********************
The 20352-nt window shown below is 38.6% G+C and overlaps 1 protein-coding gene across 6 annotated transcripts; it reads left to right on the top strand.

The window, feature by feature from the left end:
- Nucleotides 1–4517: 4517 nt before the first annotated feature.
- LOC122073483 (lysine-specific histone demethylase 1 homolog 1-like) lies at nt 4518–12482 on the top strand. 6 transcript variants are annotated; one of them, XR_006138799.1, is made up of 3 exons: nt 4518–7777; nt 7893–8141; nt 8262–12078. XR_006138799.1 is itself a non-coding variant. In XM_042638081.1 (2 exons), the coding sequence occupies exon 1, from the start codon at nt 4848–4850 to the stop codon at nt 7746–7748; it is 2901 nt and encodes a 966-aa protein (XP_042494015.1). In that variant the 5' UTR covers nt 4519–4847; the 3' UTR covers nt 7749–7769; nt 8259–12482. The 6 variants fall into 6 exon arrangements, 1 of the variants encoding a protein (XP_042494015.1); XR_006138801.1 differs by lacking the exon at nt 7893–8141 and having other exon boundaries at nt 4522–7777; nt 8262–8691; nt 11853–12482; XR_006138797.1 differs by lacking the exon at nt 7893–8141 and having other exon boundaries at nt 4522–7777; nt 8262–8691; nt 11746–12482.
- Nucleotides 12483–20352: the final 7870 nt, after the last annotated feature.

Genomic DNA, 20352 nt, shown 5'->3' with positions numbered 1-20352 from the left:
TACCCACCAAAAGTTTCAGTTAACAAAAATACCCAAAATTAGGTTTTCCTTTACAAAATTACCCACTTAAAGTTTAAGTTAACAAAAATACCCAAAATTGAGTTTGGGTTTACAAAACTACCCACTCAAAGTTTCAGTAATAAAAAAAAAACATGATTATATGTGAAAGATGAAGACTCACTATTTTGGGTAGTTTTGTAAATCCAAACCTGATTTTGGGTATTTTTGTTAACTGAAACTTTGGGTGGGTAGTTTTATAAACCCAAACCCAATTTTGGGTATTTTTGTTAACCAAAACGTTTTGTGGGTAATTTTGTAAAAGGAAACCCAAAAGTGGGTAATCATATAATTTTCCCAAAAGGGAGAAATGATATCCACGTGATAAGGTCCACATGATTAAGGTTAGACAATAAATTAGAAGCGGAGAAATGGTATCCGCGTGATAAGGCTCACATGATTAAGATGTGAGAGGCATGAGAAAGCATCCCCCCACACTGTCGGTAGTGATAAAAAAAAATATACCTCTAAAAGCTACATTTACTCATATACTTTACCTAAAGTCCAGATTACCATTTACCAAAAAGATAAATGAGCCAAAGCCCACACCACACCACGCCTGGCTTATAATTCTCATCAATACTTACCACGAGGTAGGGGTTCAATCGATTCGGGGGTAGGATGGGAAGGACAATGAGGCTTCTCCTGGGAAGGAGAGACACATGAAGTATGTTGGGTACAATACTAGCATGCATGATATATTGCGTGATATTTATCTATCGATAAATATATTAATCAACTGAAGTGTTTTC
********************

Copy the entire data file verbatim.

The 20352-nt window shown below is 38.6% G+C and overlaps 1 protein-coding gene across 6 annotated transcripts; it reads left to right on the top strand.

The window, feature by feature from the left end:
- Nucleotides 1–4517: 4517 nt before the first annotated feature.
- LOC122073483 (lysine-specific histone demethylase 1 homolog 1-like) lies at nt 4518–12482 on the top strand. 6 transcript variants are annotated; one of them, XR_006138799.1, is made up of 3 exons: nt 4518–7777; nt 7893–8141; nt 8262–12078. XR_006138799.1 is itself a non-coding variant. In XM_042638081.1 (2 exons), the coding sequence occupies exon 1, from the start codon at nt 4848–4850 to the stop codon at nt 7746–7748; it is 2901 nt and encodes a 966-aa protein (XP_042494015.1). In that variant the 5' UTR covers nt 4519–4847; the 3' UTR covers nt 7749–7769; nt 8259–12482. The 6 variants fall into 6 exon arrangements, 1 of the variants encoding a protein (XP_042494015.1); XR_006138801.1 differs by lacking the exon at nt 7893–8141 and having other exon boundaries at nt 4522–7777; nt 8262–8691; nt 11853–12482; XR_006138797.1 differs by lacking the exon at nt 7893–8141 and having other exon boundaries at nt 4522–7777; nt 8262–8691; nt 11746–12482.
- Nucleotides 12483–20352: the final 7870 nt, after the last annotated feature.

Genomic DNA, 20352 nt, shown 5'->3' with positions numbered 1-20352 from the left:
TACCCACCAAAAGTTTCAGTTAACAAAAATACCCAAAATTAGGTTTTCCTTTACAAAATTACCCACTTAAAGTTTAAGTTAACAAAAATACCCAAAATTGAGTTTGGGTTTACAAAACTACCCACTCAAAGTTTCAGTAATAAAAAAAAAACATGATTATATGTGAAAGATGAAGACTCACTATTTTGGGTAGTTTTGTAAATCCAAACCTGATTTTGGGTATTTTTGTTAACTGAAACTTTGGGTGGGTAGTTTTATAAACCCAAACCCAATTTTGGGTATTTTTGTTAACCAAAACGTTTTGTGGGTAATTTTGTAAAAGGAAACCCAAAAGTGGGTAATCATATAATTTTCCCAAAAGGGAGAAATGATATCCACGTGATAAGGTCCACATGATTAAGGTTAGACAATAAATTAGAAGCGGAGAAATGGTATCCGCGTGATAAGGCTCACATGATTAAGATGTGAGAGGCATGAGAAAGCATCCCCCCACACTGTCGGTAGTGATAAAAAAAAATATACCTCTAAAAGCTACATTTACTCATATACTTTACCTAAAGTCCAGATTACCATTTACCAAAAAGATAAATGAGCCAAAGCCCACACCACACCACGCCTGGCTTATAATTCTCATCAATACTTACCACGAGGTAGGGGTTCAATCGATTCGGGGGTAGGATGGGAAGGACAATGAGGCTTCTCCTGGGAAGGAGAGACACATGAAGTATGTTGGGTACAATACTAGCATGCATGATATATTGCGTGATATTTATCTATCGATAAATATATTAATCAACTGAAGTGTTTTC